The novel offers an excellent balance between combat, character-building, and introspection. Much has happened over the course of the series, and Haley does a great job of bringing certain events back to the surface, to examine the long-term impacts of this or that confrontation. We also get the first fiction to feature Belisarius Cawl — a pivotal figure in the recent 40k meta-story, which was recently moved forward in a big way. (See Haley’s Dark Imperium series of novels for more.) In Wolfsbane, he plays a key role in later events in the story, and is still a relatively lowly (although prodigiously gifted and arrogant), and un-augmented tech adept. Cawl is a great character, and I hope we get more of his story in forthcoming Heresy and 40k novels and/or short stories.
The opening chapter, in particular, was fantastic: it describes the first meeting between Horus and Russ (respectively, the first and second primarchs to be reunited with the Emperor). It offered some great insight into the two primarchs’ psyches, as well as their interpretations of the other (mainly Horus’s impression of his “savage” brother). It also offered some insight into Horus’s relationship with the Emperor, which is invaluable to putting later events and the Heresy as a whole into context (it also serves well when reading Slaves to Darkness).
The final confrontation between the two primarchs is epic in many respects: the catastrophic body count, the damage wrought on the legions’ fleets, the psychological and physical damage done to both legions and their primarchs… It’s very well done, and my attention was gripped from pretty much the beginning of the novel.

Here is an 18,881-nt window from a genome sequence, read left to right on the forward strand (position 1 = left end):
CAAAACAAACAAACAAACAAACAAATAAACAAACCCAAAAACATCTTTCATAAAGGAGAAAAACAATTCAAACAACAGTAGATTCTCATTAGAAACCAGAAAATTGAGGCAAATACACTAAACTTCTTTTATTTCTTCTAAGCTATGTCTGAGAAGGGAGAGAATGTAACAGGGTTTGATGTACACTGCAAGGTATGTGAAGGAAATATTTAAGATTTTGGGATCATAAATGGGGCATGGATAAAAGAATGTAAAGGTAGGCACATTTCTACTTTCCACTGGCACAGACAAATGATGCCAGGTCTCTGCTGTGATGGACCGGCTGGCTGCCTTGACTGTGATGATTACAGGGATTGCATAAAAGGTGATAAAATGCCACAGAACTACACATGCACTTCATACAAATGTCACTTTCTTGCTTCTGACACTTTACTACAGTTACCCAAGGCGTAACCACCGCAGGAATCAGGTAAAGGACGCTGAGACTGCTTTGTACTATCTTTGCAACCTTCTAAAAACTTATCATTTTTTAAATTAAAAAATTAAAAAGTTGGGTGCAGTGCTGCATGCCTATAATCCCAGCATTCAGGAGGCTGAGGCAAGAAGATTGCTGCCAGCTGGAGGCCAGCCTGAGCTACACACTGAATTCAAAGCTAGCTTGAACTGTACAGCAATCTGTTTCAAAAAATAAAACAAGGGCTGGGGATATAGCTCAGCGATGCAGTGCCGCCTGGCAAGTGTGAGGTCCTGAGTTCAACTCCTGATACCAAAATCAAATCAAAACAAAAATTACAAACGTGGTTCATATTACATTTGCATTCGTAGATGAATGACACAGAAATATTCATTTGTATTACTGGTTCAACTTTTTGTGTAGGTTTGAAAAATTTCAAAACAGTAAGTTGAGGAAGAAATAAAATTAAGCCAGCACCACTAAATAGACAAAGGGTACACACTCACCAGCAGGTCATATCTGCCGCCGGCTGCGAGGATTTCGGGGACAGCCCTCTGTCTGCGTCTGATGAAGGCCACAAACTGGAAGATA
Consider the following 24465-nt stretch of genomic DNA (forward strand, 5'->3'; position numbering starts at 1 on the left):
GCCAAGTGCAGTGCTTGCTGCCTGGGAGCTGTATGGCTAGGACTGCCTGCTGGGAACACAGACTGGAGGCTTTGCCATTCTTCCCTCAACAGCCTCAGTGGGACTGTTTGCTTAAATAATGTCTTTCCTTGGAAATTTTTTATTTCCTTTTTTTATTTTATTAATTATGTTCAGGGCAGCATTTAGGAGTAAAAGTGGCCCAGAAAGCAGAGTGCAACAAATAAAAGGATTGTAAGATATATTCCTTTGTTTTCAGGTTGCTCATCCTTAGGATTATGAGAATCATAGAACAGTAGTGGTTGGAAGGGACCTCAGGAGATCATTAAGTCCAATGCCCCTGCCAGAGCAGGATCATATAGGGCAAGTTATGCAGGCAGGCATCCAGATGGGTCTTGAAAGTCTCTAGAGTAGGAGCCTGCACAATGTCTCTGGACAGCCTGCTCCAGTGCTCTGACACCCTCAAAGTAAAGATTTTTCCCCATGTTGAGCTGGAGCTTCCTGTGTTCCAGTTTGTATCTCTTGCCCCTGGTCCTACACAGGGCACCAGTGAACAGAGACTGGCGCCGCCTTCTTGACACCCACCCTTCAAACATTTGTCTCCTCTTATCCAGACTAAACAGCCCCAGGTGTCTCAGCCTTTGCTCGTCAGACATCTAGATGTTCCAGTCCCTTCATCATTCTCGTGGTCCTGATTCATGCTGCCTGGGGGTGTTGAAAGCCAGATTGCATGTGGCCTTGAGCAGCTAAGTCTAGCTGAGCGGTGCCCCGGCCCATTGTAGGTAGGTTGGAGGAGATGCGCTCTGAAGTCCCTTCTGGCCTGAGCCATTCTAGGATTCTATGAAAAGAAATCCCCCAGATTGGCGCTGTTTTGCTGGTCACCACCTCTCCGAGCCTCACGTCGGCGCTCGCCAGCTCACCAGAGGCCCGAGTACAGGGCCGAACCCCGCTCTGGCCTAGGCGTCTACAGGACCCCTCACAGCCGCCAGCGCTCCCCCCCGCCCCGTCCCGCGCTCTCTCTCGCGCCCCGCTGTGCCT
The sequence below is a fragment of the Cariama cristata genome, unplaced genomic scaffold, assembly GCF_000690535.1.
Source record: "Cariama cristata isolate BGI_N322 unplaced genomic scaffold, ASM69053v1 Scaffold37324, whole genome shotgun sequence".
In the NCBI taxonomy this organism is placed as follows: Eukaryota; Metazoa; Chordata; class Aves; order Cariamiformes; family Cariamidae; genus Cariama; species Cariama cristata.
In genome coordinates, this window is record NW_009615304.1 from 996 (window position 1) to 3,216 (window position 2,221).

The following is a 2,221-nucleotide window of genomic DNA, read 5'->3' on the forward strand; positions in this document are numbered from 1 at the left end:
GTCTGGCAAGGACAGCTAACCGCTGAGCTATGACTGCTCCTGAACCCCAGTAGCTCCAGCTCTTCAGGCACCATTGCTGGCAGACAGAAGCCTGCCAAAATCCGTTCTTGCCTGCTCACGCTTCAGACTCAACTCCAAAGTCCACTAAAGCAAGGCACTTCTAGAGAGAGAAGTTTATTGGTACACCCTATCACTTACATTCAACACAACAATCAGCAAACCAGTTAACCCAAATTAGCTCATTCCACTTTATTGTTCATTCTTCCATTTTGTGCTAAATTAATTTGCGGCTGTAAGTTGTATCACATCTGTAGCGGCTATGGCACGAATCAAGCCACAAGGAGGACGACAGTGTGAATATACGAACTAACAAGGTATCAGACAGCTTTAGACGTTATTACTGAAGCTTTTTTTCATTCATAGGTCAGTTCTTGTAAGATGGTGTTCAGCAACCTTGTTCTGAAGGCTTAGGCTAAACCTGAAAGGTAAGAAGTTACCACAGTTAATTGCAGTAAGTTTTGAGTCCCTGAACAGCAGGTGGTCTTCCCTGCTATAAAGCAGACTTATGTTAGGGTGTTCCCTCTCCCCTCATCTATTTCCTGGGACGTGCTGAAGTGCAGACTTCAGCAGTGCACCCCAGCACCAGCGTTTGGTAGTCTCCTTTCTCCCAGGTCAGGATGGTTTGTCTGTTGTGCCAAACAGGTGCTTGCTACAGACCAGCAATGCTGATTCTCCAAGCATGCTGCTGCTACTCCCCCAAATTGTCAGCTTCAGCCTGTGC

Overall, an excellent addition to the series: very well-paced, great character developing, and tight plotting and writing. If you’re a fan of the series, I’m sure you’ll enjoy this novel. Very highly recommended.
As soon as I finished reading Wolfsbane, I moved right on to John French’s Slaves to Darkness (which I also finished in just a couple of days — review hopefully either later today or tomorrow).
Wolfsbane is out now, published by Black Library.
The Horus Heresy on CR: Horus Rising (1), False Gods (2), Galaxy in Flames (3), Flight of the Eisenstein (4), Fulgrim (5), Descent of Angels (6), Legion (7), Battle for the Abyss (8), Mechanicum (9), Tales of Heresy (10), Fallen Angels (11), A Thousand Sons (12), Nemesis (13), The First Heretic (14), Prospero Burns (15), Age of Darkness (16), The Outcast Dead (17), Deliverance Lost (18), Know No Fear (19), The Primarchs (20), Fear to Tread (21), Shadows of Treachery (22), Angel Exterminatus (23), Betrayer (24), Mark of Calth (25), Promethean Sun, Vulkan Lives (26), Scars (27), The Unremembered Empire (28), Vengeful Spirit (29), The Damnation of Pythos (30), Legacies of Betrayal (31), Death & Defiance, Tallarn: Executioner, Blades of the Traitor, Deathfire (32), The Purge, Wolf King, Cybernetica, War Without End (33), Pharos (34), The Honoured, The Unburdened, Eye of Terra (35), The Path of Heaven (36), The Silent War (37), Angels of Caliban (38), Praetorian of Dorn (39), Corax (40), The Master of Mankind (41), Garro (42), Shattered Legions (43), The Crimson King (44), Tallarn (45), Ruinstorm (46), Old Earth (47), The Burden of Loyalty (48), Wolfsbane (49), Born of Flame (50), Slaves to Darkness (51), Heralds of the Siege (52)